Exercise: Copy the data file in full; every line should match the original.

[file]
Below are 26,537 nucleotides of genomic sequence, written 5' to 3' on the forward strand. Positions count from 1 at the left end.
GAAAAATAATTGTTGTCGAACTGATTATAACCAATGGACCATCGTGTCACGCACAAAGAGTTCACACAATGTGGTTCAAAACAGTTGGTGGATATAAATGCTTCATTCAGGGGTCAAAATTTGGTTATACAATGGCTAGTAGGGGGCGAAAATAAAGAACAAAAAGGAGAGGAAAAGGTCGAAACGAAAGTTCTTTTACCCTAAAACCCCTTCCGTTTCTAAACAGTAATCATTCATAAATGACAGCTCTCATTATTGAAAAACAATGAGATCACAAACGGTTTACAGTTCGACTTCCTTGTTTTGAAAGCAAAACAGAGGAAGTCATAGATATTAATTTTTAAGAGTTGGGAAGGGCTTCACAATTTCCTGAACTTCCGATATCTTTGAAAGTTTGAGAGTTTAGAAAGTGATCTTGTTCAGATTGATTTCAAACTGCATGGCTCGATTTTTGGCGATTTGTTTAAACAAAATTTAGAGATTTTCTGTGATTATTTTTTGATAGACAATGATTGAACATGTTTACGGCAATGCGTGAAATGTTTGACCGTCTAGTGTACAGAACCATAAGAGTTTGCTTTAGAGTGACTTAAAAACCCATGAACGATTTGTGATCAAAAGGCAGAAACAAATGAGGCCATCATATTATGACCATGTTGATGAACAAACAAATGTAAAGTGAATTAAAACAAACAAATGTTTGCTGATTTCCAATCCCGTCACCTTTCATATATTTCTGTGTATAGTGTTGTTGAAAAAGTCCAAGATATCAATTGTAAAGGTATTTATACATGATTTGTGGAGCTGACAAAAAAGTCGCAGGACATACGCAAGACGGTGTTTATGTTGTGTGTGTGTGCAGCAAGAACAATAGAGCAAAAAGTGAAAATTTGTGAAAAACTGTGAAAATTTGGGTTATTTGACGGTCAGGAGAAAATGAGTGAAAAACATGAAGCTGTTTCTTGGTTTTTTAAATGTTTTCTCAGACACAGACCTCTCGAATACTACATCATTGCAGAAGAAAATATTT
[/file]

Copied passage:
Below are 26,537 nucleotides of genomic sequence, written 5' to 3' on the forward strand. Positions count from 1 at the left end.
GAAAAATAATTGTTGTCGAACTGATTATAACCAATGGACCATCGTGTCACGCACAAAGAGTTCACACAATGTGGTTCAAAACAGTTGGTGGATATAAATGCTTCATTCAGGGGTCAAAATTTGGTTATACAATGGCTAGTAGGGGGCGAAAATAAAGAACAAAAAGGAGAGGAAAAGGTCGAAACGAAAGTTCTTTTACCCTAAAACCCCTTCCGTTTCTAAACAGTAATCATTCATAAATGACAGCTCTCATTATTGAAAAACAATGAGATCACAAACGGTTTACAGTTCGACTTCCTTGTTTTGAAAGCAAAACAGAGGAAGTCATAGATATTAATTTTTAAGAGTTGGGAAGGGCTTCACAATTTCCTGAACTTCCGATATCTTTGAAAGTTTGAGAGTTTAGAAAGTGATCTTGTTCAGATTGATTTCAAACTGCATGGCTCGATTTTTGGCGATTTGTTTAAACAAAATTTAGAGATTTTCTGTGATTATTTTTTGATAGACAATGATTGAACATGTTTACGGCAATGCGTGAAATGTTTGACCGTCTAGTGTACAGAACCATAAGAGTTTGCTTTAGAGTGACTTAAAAACCCATGAACGATTTGTGATCAAAAGGCAGAAACAAATGAGGCCATCATATTATGACCATGTTGATGAACAAACAAATGTAAAGTGAATTAAAACAAACAAATGTTTGCTGATTTCCAATCCCGTCACCTTTCATATATTTCTGTGTATAGTGTTGTTGAAAAAGTCCAAGATATCAATTGTAAAGGTATTTATACATGATTTGTGGAGCTGACAAAAAAGTCGCAGGACATACGCAAGACGGTGTTTATGTTGTGTGTGTGTGCAGCAAGAACAATAGAGCAAAAAGTGAAAATTTGTGAAAAACTGTGAAAATTTGGGTTATTTGACGGTCAGGAGAAAATGAGTGAAAAACATGAAGCTGTTTCTTGGTTTTTTAAATGTTTTCTCAGACACAGACCTCTCGAATACTACATCATTGCAGAAGAAAATATTT